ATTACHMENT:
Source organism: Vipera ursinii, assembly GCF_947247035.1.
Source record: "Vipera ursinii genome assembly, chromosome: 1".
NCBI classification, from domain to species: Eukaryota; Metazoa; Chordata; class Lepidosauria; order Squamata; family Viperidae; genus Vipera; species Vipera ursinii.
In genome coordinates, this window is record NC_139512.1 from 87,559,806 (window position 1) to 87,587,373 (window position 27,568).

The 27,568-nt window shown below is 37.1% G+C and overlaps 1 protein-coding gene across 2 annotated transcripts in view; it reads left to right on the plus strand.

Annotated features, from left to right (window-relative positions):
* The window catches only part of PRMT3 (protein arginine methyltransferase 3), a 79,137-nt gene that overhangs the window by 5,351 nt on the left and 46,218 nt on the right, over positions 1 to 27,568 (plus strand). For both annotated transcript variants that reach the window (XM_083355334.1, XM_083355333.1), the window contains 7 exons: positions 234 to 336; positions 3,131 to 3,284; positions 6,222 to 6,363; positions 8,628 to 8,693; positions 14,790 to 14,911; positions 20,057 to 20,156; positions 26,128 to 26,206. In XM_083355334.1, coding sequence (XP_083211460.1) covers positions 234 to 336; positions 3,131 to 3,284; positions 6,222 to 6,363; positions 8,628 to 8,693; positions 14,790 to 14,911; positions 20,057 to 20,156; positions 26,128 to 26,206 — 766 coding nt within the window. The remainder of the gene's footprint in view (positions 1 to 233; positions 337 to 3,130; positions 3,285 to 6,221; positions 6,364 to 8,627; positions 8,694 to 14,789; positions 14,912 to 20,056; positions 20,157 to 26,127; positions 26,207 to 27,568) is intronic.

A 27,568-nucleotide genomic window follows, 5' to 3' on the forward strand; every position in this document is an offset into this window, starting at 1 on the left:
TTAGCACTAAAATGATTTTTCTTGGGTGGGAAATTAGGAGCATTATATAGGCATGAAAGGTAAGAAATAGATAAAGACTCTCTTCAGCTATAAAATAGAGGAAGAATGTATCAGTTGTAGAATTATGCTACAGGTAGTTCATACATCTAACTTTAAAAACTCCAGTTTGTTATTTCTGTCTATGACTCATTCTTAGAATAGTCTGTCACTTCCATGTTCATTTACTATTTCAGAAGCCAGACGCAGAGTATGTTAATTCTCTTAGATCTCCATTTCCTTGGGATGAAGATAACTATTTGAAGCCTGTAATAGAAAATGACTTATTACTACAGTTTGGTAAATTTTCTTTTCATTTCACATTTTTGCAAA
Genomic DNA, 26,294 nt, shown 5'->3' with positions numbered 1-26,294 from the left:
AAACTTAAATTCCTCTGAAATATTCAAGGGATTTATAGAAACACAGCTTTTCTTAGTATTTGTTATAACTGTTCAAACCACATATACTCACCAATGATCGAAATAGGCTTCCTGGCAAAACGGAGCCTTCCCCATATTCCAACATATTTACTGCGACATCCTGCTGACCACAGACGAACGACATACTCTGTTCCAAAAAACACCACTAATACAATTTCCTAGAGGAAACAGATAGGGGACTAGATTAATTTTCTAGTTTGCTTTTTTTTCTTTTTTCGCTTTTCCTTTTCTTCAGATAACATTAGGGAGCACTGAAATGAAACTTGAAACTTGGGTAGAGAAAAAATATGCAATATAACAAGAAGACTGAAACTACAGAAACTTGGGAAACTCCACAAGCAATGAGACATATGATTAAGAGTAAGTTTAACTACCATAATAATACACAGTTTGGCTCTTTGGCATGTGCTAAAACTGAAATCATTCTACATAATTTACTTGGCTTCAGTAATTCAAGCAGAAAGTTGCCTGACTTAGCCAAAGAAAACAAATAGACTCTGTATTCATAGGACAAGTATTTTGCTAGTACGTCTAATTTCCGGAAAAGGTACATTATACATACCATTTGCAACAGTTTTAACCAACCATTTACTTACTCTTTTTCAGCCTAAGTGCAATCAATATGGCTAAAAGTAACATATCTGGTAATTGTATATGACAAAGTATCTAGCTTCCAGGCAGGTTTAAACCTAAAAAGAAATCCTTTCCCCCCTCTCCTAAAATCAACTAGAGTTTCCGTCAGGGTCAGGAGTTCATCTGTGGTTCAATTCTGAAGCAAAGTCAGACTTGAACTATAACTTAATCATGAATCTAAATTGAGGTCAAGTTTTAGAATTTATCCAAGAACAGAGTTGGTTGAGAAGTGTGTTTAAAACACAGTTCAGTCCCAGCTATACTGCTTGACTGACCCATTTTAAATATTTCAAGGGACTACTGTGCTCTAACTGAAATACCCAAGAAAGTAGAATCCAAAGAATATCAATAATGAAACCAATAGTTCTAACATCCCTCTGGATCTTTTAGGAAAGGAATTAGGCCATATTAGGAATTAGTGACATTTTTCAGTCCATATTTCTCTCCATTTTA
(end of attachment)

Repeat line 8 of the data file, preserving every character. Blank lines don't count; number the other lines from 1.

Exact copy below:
A 27,568-nucleotide genomic window follows, 5' to 3' on the forward strand; every position in this document is an offset into this window, starting at 1 on the left: